Santa Clara OKs Road Diet, Bike Lanes on “Ludicrously Overbuilt” Tasman Dr.
Santa Clara’s City Council unanimously approved a road diet last week on the city’s 1.5-mile section of Tasman Drive. Tasman, east of Great America Parkway, will have two of its six traffic lanes re-purposed for wide buffered bike lanes and permanent median fences to protect Valley Transportation Authority (VTA)’s light-rail tracks. West of Great American Parkway, where Tasman was has four lanes, only striped bike lanes would be added.
Tasman is “ludicrously overbuilt,” Cyclelicious author Richard Masoner wrote in a blog post the day before the vote. Masoner wrote at the time that the council seemed “reluctant” to approve the project at a meeting in late March. “There is literally no downside for this project no matter which mode of transportation you use, so what’s the problem?,” he wrote.
The council approved the project unanimously and without discussion last Tuesday.
At the March meeting, Council Member Patrick Kolstad asked if transportation planners would consider removing the Tasman bike lanes in 10 years if there are more cars to move. Council Member Lisa Gillmor claimed the road diet is “going to be a nightmare during traffic hour,” pointing to Pruneridge Avenue, where one of four traffic lanes was removed to add bike lanes in late 2011.
But according to a 2013 city traffic study [PDF], the Pruneridge road diet cut collisions in half, more than tripled weekday bicycle traffic, and cut weekday car traffic by 5 percent. The average delay for rush-hour drivers remained unchanged at the Pomeroy Avenue intersection (at just eight seconds).
Regardless, “Citizen complaints about perceived delays poured into City Hall,” Masoner wrote.
Council Member Jerry Marsalli also said he was concerned that four lanes wouldn’t be enough for the potential car traffic generated by an 8 million square feet mixed-use mega-development planned for Santa Clara’s municipal golf course, and the planned redevelopment of a sprawling industrial area along Tasman and Lafayette Street into high-density housing. “Are we going to be able to handle that increase in traffic with this lane reduction?,” he asked. “I just see it going up.”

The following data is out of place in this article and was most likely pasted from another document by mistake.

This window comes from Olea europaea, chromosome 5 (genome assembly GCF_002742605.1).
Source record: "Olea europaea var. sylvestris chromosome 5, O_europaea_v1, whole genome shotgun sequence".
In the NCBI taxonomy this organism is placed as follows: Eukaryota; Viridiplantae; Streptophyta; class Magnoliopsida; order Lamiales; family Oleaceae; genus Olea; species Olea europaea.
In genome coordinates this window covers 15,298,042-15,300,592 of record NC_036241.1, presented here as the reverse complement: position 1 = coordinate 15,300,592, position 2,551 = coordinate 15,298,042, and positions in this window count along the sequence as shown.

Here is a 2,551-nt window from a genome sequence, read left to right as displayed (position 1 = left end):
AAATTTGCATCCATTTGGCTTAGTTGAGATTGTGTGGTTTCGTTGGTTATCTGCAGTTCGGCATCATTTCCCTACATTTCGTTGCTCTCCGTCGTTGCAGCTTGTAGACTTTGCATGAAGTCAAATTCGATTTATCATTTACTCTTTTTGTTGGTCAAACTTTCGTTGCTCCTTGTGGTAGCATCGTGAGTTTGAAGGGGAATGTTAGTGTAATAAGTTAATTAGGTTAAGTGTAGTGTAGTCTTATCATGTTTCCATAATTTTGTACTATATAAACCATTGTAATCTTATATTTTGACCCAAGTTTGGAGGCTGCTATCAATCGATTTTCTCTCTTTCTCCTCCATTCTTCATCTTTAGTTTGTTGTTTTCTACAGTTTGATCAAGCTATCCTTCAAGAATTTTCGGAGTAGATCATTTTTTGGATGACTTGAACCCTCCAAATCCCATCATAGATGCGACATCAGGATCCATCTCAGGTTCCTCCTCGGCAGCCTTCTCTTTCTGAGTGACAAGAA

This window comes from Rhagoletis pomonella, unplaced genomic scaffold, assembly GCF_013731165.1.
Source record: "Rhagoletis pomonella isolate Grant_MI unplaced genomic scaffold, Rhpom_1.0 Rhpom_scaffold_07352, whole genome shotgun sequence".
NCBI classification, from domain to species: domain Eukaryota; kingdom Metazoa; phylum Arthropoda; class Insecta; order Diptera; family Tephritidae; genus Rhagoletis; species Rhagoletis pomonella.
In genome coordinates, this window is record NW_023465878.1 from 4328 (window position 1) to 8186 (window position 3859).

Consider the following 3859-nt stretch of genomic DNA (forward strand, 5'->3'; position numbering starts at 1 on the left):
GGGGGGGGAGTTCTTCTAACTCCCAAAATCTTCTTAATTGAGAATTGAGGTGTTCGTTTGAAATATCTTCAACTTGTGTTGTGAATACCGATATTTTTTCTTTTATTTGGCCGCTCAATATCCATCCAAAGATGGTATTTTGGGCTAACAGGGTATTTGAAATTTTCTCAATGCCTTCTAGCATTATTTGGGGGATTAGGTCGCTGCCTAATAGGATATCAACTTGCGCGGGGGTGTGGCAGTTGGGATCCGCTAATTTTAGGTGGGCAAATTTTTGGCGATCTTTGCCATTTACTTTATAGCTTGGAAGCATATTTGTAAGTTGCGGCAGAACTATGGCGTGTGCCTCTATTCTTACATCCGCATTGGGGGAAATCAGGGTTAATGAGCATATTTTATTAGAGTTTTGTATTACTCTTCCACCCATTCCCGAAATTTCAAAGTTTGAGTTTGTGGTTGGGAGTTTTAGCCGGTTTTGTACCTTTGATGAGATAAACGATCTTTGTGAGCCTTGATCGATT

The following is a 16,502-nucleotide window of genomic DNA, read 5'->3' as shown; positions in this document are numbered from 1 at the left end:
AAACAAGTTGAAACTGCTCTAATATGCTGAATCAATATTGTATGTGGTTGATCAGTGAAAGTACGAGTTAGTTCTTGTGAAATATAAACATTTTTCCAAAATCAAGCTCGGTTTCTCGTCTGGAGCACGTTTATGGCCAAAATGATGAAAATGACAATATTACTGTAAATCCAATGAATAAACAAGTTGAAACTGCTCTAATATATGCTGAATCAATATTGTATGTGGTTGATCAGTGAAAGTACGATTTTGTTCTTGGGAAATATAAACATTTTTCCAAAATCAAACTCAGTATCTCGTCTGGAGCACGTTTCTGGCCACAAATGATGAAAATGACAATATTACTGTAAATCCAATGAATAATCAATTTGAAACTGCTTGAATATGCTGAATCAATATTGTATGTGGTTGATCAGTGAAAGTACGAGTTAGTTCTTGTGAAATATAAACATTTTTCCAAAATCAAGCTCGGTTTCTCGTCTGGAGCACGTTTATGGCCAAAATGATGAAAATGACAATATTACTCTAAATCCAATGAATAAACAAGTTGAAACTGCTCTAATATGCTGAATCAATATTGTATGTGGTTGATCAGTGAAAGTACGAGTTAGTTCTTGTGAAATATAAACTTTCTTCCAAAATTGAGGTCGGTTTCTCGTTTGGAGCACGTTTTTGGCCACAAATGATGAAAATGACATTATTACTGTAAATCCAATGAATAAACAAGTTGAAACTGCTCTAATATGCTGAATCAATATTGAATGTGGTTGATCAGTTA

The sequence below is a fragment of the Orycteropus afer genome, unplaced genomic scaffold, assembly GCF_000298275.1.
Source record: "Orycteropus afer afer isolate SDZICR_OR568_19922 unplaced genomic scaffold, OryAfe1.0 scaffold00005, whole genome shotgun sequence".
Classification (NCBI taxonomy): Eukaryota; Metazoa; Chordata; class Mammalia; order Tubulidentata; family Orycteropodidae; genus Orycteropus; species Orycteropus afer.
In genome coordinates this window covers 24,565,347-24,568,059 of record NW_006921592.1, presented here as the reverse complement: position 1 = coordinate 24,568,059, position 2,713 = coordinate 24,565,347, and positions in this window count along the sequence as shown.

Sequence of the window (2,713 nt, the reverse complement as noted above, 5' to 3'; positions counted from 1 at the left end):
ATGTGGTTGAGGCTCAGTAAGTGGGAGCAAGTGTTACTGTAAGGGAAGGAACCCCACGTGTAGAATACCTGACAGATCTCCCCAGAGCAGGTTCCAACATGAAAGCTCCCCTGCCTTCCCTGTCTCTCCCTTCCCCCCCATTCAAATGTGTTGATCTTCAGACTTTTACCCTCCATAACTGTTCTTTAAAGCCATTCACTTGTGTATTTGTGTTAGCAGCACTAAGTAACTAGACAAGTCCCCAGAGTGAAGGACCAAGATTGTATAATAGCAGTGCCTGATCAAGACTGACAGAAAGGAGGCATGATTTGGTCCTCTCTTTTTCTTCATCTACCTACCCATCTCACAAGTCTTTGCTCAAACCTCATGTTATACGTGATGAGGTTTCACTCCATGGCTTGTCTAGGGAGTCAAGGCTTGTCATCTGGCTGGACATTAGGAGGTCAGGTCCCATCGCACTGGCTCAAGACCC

City transportation planners assured the council that four lanes on Tasman would still provide more than twice the capacity needed for the 1,300 vehicles per hour that currently travel eastbound during the evening commute. They would even accommodate the car traffic expected from the next 20 years of planned development, according to a 2013 city study [PDF].
Still, Santa Clara traffic engineer Dennis Ng told the council that more cars could be moved with better coordination of traffic signals on Tasman. As a “side-benefit” of the lane reduction, double left-turn lanes could also be installed at the intersections of Convention Center and Centennial Boulevard.
In addition to bike lanes, converting the six-lane section of Tasman to match the rest of the four-lane street would allow room for permanent median fences to protect VTA light-rail trains from disruptions. During games at Levi’s Stadium, a stretch of Tasman is closed to car traffic, allowing crowds to roam the road.
“During the first year of events at the Stadium, temporary fencing along the tracks was occasionally knocked over onto the tracks,” creating a safety hazard for pedestrians and light rail passengers, Public Works Director Rajeev Batra wrote in a City Council report [PDF].
Once the engineering design for Tasman is finished, the bike lanes and permanent fencing is expected to be installed this summer.